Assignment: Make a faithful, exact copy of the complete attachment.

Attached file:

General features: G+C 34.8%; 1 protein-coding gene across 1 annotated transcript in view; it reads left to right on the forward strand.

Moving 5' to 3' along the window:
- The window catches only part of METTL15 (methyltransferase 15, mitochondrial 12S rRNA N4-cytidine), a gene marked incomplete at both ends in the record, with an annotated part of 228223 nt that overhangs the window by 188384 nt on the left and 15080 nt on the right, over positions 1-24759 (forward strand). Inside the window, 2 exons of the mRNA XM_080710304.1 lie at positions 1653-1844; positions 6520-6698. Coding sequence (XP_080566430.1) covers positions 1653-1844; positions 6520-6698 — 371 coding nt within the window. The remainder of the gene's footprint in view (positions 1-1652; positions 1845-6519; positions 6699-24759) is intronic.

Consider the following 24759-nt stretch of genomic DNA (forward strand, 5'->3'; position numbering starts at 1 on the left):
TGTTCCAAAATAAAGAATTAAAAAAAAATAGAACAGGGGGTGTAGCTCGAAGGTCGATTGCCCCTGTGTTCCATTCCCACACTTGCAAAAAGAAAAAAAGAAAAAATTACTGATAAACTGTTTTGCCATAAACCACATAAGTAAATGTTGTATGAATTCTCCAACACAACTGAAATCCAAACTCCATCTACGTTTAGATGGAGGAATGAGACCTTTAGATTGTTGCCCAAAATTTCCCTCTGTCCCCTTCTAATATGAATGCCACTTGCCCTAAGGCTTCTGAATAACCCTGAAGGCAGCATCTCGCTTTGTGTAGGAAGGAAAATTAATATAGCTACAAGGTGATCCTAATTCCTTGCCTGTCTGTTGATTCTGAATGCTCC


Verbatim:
General features: G+C 34.8%; 1 protein-coding gene across 1 annotated transcript in view; it reads left to right on the forward strand.

Moving 5' to 3' along the window:
- The window catches only part of METTL15 (methyltransferase 15, mitochondrial 12S rRNA N4-cytidine), a gene marked incomplete at both ends in the record, with an annotated part of 228223 nt that overhangs the window by 188384 nt on the left and 15080 nt on the right, over positions 1-24759 (forward strand). Inside the window, 2 exons of the mRNA XM_080710304.1 lie at positions 1653-1844; positions 6520-6698. Coding sequence (XP_080566430.1) covers positions 1653-1844; positions 6520-6698 — 371 coding nt within the window. The remainder of the gene's footprint in view (positions 1-1652; positions 1845-6519; positions 6699-24759) is intronic.

Consider the following 24759-nt stretch of genomic DNA (forward strand, 5'->3'; position numbering starts at 1 on the left):
TGTTCCAAAATAAAGAATTAAAAAAAAATAGAACAGGGGGTGTAGCTCGAAGGTCGATTGCCCCTGTGTTCCATTCCCACACTTGCAAAAAGAAAAAAAGAAAAAATTACTGATAAACTGTTTTGCCATAAACCACATAAGTAAATGTTGTATGAATTCTCCAACACAACTGAAATCCAAACTCCATCTACGTTTAGATGGAGGAATGAGACCTTTAGATTGTTGCCCAAAATTTCCCTCTGTCCCCTTCTAATATGAATGCCACTTGCCCTAAGGCTTCTGAATAACCCTGAAGGCAGCATCTCGCTTTGTGTAGGAAGGAAAATTAATATAGCTACAAGGTGATCCTAATTCCTTGCCTGTCTGTTGATTCTGAATGCTCC